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Its the levels of ground water that need monitoring but this will probably be pretty difficult unless there were many many more bore holes.
There were once thoughts of building pipe lines to move large quantities of water what ever happened to that.
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Quote: Its the levels of ground water that need monitoring but this will probably be pretty difficult unless there were many many more bore holes.
you don't want to be drilling any more holes, as that will just encourage the water to come to the surface and contribute to the flooding - concrete it all over and keep water where it belongs - you know it makes sense
Quote: concrete it all over and keep water where it belongs - you know it makes sense
Yes, if you build houses over the top of it, that will help keep the water in the ground won't it.
After all, thats what we've been doing for a number of years now.
There is that much water about, it looks like somebody has been diluting the stuff!
Groundwater flooding is where water from underlying rocks or occasional springs reaches the surface after prolonged rainfall. It is very difficult to deal with but pumping from a cellar sometimes works. Other methods are to waterproof a cellar (tanking). Sometimes diverting spring water can help. However the surest method is to build susceptible houses on stilts (or floating houses like the Dutch have developed) so that they are resilient to flooding.
Most of the recent flooding was surface water flooding from rainfall or overtopping rivers. This can be tackled with river defences or local defences around individual properties.
The common thread of all this is that we need to make space for water, first by natural means such as forests or marshland, then not building on flood plains without making them flood-resilient, then building flood defences and drainage schemes. We have tended to do this back to front by going straight to flood defences and drainage. This works some of the time but increasingly as floods become more severe and frequent we are having to look to these other means to manage floods.
The problem with a high water table is that any void, such as a tanked cellar will experience a buoyancy force equal to the mass of water that would fill the cellar. This force is enough to lift an empty swimming pool clear out of the ground as if it were a boat or enough to cause structural damage to a house.
Maybe we should start exporting our surplus water, most of it ends up back in the sea anyway.
We have to work with the water, explore sustainable drainage solutions using the landscape and not fighting it. Its not going to be one solution over another. Building on piles might save the house temporarily but it can still a flood can still wash away the ground beneath, as the recent situation in Newcastle.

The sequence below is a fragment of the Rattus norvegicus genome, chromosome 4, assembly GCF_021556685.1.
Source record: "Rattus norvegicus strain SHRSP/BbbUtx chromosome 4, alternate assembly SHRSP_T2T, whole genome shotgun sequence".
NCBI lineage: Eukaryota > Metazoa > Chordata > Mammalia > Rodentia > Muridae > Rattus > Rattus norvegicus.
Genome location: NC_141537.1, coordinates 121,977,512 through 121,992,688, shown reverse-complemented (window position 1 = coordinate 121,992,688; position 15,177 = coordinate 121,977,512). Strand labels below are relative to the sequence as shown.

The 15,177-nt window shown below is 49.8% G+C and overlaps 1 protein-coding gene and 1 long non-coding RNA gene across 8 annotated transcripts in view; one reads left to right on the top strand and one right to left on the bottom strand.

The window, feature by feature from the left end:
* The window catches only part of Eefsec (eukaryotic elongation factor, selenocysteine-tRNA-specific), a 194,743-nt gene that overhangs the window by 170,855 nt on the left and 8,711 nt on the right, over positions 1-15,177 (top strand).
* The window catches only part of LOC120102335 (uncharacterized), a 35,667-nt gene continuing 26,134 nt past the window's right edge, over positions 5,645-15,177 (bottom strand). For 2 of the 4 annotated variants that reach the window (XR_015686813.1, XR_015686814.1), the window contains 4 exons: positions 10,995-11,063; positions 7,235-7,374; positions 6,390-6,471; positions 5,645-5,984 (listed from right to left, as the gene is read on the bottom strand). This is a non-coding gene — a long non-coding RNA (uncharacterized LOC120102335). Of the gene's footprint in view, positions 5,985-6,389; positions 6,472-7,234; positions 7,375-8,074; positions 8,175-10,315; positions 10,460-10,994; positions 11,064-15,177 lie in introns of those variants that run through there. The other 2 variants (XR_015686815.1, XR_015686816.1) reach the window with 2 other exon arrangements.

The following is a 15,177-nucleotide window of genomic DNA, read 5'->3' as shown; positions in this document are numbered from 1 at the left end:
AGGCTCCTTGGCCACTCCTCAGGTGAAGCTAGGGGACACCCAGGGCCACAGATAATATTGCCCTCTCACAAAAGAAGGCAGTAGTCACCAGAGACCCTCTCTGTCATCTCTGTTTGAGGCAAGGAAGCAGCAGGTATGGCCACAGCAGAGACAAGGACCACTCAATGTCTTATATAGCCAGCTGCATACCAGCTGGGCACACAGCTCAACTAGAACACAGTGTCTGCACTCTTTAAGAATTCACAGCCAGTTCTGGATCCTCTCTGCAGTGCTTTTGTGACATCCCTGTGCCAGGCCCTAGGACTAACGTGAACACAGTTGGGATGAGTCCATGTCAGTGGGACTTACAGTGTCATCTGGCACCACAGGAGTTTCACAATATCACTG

Hi answers, I agree with you on working with water rather than fighting it as nature always wins in the end.
But the Newcastle situation was very unusual. In that case a culverted watercourse 'escaped' from its culvert during intense rainfall and scoured out a new course, exposing the piled foundations of a block of flats and leaving them looking rather precarious.
Raising buildings above expected water levels is a traditional method of avoiding the worst of flood damage and works well. It is common in places along flood-prone rivers, like Gloucester or Tewkesbury (see photo), to see buildings on stilts with the open ground floor used for parking and living areas above - a very sensible and practical solution to flooding.
yes, I agree, perhaps I didnt explain myself properly, not unusual!
I live on a hill and have been lucky but I know people that have been flooded out.
This is interesting
Perhaps we ought to build more reservoirs and pump any surplus water into them before it become a flooding problem.
Quote: Perhaps we ought to build more reservoirs and pump any surplus water into them before it become a flooding problem.
They won't reverse policy surely
after just closing them down
This is fun too - drought warning because of reservoir closure, how things change and so quickly
Mind you, what we had this winter was probably "the wrong kind of rain"
You can't blame the water companies for wanting to make the best use of their assets and maximize profits. They're now businesses after all. Many reservoir sites are now in prime locations.
Maybe some bean-counter will advise the the water companies to sell all their land for building and give up the supply of water altogether!
Its interesting that after a quick search I couldn't find any clear legislation relating to the duty of water companies regarding the storage and distribution of drinking water to the consumer.
I'm sure there must be somewhere but at first glance it appears to be down the them to decide what they will do and how they will do it, so if that is the case, yes, as you say, you can't blame them - it looks like another bonkers bit of successive governments ****-ups in the guise of "progress"!
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